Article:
Bulk Commodity Freight Costs More than Double
Domestic users of sugar have become familiar with domestic freight increases by way of truck and rail, so it should come as no surprise that a similar situation is occurring in the world of bulk commodity freight.
The implications are higher tier 2 landed pricing, a raised 16s ceiling, and squeezed re-export credit values. Though still at historically great prices, these increased freight costs necessarily change the calculations used when buying world sugar against re-export.
Here is a quick snapshot of the spot month of the Baltic Index specifically for handy size vessels. The chart represents a weighted average of daily hire rates ($ per day) for a handy size vessel based on actual fixtures.
You’ll notice that vessels at the end of last year and beginning of this year were trading at around 10,000 $/day. That rate is now up in the high 20s. So, when taking this into our CIF calculations (cost, insurance and freight), the vessel freight alone has more than doubled. This snapshot doesn’t even consider bunker fuel, which has also seen a rapid increase.
Looking in a bit more detail, below is a snapshot of the same index, but uniquely showing different voyages. I have included two different time frames to draw the comparison.
Specifically, what is most applicable to us and Sugar, is the HS3_38 route (Rio de Janeiro-Reclada trip to Skaw-Passero). As much of our summer re-ex is pegged against Brazil, this run is a close comparison to shipping to the US east coast. In Jan21, this rate was $14,500 versus current rates of $40,522. To better translate that into real costs, that charter is probably something like 40-45 days (5 days to load, 18 days up to the east coast, and 20 days to discharge at Baltimore for example).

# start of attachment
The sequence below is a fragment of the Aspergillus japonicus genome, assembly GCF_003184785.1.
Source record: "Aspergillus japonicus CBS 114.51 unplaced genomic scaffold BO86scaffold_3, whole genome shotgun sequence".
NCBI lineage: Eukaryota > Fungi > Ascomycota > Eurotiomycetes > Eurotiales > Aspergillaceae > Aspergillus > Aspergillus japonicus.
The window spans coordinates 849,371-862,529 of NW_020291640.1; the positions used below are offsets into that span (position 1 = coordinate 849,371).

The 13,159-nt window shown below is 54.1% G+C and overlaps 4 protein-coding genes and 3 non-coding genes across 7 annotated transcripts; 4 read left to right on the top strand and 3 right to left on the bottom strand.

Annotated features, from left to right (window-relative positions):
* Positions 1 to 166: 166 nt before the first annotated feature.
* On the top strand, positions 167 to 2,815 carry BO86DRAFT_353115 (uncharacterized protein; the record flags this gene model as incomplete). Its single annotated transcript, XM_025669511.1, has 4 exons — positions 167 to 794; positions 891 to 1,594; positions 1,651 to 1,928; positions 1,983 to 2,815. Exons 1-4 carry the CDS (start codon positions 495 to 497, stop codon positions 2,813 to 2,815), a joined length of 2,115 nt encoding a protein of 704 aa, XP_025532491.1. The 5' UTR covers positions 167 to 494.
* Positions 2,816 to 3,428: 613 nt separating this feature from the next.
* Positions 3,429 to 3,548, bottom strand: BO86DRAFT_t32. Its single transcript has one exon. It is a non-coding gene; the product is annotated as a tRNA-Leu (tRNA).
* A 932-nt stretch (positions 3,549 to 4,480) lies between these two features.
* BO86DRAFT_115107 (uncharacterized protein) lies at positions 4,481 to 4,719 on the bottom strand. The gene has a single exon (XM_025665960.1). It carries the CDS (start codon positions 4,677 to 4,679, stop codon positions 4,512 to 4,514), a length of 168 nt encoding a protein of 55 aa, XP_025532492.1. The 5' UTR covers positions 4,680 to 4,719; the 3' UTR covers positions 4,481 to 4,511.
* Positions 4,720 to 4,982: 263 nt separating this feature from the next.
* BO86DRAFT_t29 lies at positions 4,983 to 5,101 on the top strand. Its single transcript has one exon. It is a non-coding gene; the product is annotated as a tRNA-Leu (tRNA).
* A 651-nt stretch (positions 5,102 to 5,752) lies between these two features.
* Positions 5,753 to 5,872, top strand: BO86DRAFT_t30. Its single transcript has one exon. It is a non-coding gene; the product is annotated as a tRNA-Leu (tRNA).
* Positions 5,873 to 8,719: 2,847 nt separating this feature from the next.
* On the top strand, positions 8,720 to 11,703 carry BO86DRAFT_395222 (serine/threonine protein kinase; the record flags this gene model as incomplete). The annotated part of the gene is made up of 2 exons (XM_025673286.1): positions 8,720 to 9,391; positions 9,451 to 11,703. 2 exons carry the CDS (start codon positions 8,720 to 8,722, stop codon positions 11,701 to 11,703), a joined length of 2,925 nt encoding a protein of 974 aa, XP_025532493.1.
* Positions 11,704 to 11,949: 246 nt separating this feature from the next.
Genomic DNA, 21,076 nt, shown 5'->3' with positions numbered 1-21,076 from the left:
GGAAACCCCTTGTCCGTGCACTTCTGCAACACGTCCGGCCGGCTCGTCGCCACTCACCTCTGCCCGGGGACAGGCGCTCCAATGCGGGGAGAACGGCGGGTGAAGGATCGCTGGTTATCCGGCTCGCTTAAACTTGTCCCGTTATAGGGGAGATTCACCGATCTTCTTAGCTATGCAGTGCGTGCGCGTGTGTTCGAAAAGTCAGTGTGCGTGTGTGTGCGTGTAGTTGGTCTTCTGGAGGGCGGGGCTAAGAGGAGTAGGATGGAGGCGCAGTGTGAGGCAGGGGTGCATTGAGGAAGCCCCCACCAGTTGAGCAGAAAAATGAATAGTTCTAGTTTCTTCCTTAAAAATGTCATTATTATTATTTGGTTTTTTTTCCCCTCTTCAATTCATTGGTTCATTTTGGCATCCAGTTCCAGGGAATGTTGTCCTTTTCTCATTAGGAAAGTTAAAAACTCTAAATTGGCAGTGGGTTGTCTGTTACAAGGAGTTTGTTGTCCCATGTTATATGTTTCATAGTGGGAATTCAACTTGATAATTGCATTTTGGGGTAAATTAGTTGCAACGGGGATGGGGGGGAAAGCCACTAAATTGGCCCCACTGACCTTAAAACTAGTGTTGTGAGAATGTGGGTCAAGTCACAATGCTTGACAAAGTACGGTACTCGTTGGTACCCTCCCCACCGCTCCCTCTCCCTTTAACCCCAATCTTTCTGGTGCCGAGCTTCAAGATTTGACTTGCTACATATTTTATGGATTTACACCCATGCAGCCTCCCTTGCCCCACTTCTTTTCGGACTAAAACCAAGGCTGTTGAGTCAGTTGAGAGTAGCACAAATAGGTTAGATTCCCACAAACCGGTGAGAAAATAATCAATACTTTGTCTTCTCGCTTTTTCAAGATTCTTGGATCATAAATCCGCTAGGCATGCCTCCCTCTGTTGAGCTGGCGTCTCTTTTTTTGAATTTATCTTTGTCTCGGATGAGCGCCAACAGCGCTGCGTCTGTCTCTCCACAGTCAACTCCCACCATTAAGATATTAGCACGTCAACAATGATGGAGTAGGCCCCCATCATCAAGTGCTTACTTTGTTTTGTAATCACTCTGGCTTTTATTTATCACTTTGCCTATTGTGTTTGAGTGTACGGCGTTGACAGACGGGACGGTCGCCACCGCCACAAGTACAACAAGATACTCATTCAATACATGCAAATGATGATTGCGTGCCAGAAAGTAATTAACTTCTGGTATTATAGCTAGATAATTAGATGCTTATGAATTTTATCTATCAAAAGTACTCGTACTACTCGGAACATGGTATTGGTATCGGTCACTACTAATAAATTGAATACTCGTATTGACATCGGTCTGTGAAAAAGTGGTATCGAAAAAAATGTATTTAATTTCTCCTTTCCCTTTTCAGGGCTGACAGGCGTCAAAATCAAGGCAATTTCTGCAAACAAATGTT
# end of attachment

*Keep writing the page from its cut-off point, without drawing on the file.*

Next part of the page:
Taking the differential in hire rates over 43 days, you can see the increase of costs amount to over $1,000,000 which on a 30,000 mt vessel is 33$/mt additional. Again, this doesn’t even take fuel cost increases into account.
“The cost of bulk carriers that move grains and oilseeds from production hubs in the Americas and Black Sea to key consumers have roughly doubled from last year due to rising fuel costs, tighter vessel supply and longer port turnaround times amid COVID-19 curbs, according to grain and shipping sources.”
This recent Reuters article not only affirms the increasing freight costs, but also points to the high demand for vessels going to the Far East. Typically, you could get back haul rates to bring those vessels back to the continents or into the gulf, but since the Far East is so hot, that has disappeared, further driving the lack of supply of vessels needed to move sugar into the US from our primary areas of import (Central and South America and Mexico).
The cumulative impact of both domestic and global freight rates will invariably lead to higher commodity prices for the foreseeable future.